I’ve seen it all driving for Uber. I’ve seen intoxication, fighting couples, cold and icy couples (that feels worse than fighting couple to be honest), polite people, rude people, riders that know all the rules, riders that tell you all the rules and, yes, even celebrities (secret: they’re really not that different than us).

I’ve driven around drunk riders who barely knew where they were going. I played psychologist to those in need. And I even performed my own social experiment with tip boxes (I should mention that Tipbx is an app that all drivers need to be checking out. This will change the industry).

So believe me when I tell you that not too much offends me or even really surprises me. It’s part of the territory. It’s like being a server at a nice restaurant – some nights you get some great people and others you get… well, you get a story. So I know I’m not unique. There are other ride sharing drivers, servers, bellhops, telephone operators etc. that put up with similar people on everyday basis.

And like a waiter, I know there are certain people that make my job easier and I’m always grateful towards them. I give better service not because I like them more (and I do like them more) but because they inherently make the process faster and easier. So really, bad behavior slows down everything for everyone.

What I am trying to tell you is that with this experience I’ve discovered certain things that really piss me off. Oh, don’t get me wrong. I’ll still serve you if you are rude. We’re in the same boat (err, car) after all! But I won’t be happy about it. So if you’re a new Uber rider or an experienced one, keep these six things in mind.

1. DON’T complain about the fare.

I honestly didn’t know how much rides were when I first started driving and riding on Uber. Was I paying too much? Too little? Am I getting paid too little? The point is, I don’t know what in the world you should be charged, much less have the ability to change the fare. And even if I did, do you think I would charge you less when you’re already sitting in my car, being driven to your destination? So this just makes you look petty and puts me in an awkward situation.

Complaining about fare prices is like complaining to waiter about menu prices. We really can’t do anything for you!

2. DO respect the rules.

Please don’t cram more passengers than my car can take (or that is allowed). I can’t drive you if you do and then we both will be wasting our time. Rules were put in place for both of our protection. I don’t set the policies, but I do abide by them. So respect the rules. Put the seatbelt on. Don’t rush me and I promise I’ll give you a wonderful experience on Uber. It’s what I want to do. So give me the chance to do it.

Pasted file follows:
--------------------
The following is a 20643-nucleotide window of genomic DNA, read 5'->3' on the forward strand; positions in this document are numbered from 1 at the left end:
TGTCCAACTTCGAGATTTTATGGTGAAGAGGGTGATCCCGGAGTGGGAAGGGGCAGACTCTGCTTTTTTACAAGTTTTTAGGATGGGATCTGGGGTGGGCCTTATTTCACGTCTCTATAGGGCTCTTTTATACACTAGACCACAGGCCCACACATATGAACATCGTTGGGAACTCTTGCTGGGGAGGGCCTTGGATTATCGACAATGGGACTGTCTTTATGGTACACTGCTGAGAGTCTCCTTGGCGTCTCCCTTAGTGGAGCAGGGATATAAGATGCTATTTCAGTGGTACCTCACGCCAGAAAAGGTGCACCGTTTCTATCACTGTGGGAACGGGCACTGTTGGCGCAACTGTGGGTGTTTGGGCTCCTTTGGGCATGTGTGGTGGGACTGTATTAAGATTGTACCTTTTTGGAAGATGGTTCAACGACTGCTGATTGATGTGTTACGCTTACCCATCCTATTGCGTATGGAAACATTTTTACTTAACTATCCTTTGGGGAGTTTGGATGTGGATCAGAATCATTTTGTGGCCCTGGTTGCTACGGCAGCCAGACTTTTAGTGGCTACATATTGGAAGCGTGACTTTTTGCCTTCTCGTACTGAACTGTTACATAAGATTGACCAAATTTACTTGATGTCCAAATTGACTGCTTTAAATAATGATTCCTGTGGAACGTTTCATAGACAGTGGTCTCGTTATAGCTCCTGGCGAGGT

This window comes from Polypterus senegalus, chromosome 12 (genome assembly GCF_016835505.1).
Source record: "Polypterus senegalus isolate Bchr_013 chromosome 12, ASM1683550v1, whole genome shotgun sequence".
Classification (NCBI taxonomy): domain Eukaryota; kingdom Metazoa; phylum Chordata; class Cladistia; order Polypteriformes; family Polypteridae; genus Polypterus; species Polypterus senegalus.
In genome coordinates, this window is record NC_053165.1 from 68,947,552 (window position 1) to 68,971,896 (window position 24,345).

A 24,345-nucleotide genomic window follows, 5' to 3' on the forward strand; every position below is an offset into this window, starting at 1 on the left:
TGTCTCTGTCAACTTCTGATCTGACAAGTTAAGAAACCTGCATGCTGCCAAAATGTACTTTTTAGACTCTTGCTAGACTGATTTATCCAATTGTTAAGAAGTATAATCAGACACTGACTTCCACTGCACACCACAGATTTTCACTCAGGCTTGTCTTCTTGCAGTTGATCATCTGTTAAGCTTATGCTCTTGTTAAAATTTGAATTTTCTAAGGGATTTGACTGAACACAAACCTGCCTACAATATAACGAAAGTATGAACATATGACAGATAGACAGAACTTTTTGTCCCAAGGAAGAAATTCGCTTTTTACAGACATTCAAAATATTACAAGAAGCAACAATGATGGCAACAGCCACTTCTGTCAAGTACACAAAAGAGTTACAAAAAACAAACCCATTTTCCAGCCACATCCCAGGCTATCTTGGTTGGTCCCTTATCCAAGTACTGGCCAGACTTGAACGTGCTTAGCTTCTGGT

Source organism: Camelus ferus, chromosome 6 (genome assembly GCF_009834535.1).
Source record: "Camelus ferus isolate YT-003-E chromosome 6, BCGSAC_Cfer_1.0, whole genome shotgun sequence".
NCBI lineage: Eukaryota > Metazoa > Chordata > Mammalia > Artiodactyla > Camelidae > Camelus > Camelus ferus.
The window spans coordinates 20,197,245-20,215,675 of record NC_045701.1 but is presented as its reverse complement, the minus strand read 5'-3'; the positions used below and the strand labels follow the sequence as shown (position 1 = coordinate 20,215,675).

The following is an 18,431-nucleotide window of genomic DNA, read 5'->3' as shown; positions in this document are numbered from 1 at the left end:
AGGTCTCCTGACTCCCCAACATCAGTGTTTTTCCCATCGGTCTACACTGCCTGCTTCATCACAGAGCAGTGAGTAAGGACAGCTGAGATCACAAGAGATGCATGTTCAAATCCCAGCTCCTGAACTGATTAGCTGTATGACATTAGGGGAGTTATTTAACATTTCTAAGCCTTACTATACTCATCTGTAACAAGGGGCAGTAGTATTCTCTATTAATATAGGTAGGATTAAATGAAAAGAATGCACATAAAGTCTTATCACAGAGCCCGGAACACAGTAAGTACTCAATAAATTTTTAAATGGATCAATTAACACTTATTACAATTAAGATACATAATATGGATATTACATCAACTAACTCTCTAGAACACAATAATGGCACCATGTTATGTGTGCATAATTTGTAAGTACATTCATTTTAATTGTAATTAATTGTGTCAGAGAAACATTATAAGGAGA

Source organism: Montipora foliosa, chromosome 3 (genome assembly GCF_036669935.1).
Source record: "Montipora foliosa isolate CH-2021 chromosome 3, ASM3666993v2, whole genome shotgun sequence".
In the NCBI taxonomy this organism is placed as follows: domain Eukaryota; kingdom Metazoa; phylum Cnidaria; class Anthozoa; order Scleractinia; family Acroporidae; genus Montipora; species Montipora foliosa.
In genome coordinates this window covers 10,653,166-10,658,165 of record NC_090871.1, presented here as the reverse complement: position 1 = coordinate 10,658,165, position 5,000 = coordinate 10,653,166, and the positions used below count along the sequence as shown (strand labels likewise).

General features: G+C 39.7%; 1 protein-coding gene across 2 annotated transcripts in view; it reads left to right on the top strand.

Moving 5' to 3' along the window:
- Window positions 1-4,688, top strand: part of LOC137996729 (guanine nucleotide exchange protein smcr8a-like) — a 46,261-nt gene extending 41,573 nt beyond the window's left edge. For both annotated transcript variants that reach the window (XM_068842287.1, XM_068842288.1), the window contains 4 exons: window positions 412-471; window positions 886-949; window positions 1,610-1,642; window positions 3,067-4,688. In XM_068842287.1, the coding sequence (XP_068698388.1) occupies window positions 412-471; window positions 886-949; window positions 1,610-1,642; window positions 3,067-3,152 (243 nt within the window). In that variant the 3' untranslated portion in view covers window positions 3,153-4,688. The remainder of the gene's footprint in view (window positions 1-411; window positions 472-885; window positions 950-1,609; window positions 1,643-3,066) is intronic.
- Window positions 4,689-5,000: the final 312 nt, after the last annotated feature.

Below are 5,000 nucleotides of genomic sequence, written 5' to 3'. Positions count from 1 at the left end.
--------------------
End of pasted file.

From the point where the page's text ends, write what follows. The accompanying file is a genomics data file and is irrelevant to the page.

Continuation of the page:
3. Don’t make me wait. There really is no excuse for this but it has happened before. I get hailed, show up and then I either a.) have to wait around because not everyone is ready to go or b.) the person is not even there yet! Remember, Uber is efficient and quick. We don’t need 45 minutes or an hour to get your ride ready. And you have an app to see exactly where I am. So please show some common courtesy and be ready to go when I’m there. You can always take more time to prepare before you call because Uber is short for UBERquitos… or ubiquitous (hey, I’m not an English teacher).

It’s not just for my sake either. If you consistently aren’t prepared and make drivers wait around you can easily receive a bad rating.

4. DO know where you are.

Sounds silly, right? Of course you know where you are! What I should have said is (Clears throat in preparation of Batman voice), “Always be aware of your surroundings!” That means don’t ask to be picked up in the middle of a busy street. There’s no way I can pick you out of a crowd because we have never met. Go walk a block to a side street. It’ll make it so much smoother and less frustrating for the both of us. Plus, I’ll get there quicker.

5. DO complain about service.

Yep, we are all about fairness. If there’s something wrong with the ride, please let me know. It’s possible I didn’t even know there was an issue so you could be helping me out. You also have the right to leave a rating or contact Uber. We want you to be fair because it keeps good drivers on top and keeps poor drivers in check. Fair is far.

6. DON’T treat this like room service!

But at the same time, please don’t treat us like a server. This isn’t some company car, but our own personal vehicle usually so that means if you vomit or spill something, that’s just disrespectful and you’re making us clean after you. I urge you not to force me to raise me voice (hey, I’m not a teacher, remember?) because that’s just awkward for the both of us. So respect my vehicle and I’ll make sure you have everything you need to have a comfortable and pleasant journey.

Believe it or not, Uber drivers are just as nervous as riders. We want to deliver the best experience and having your cooperation goes a long way. In the end, the ride share economy relies on teamwork. I need you and you need me. So help me do the best job I can for you by following these rules and keeping common courtesy in mind.


Written by Ryan

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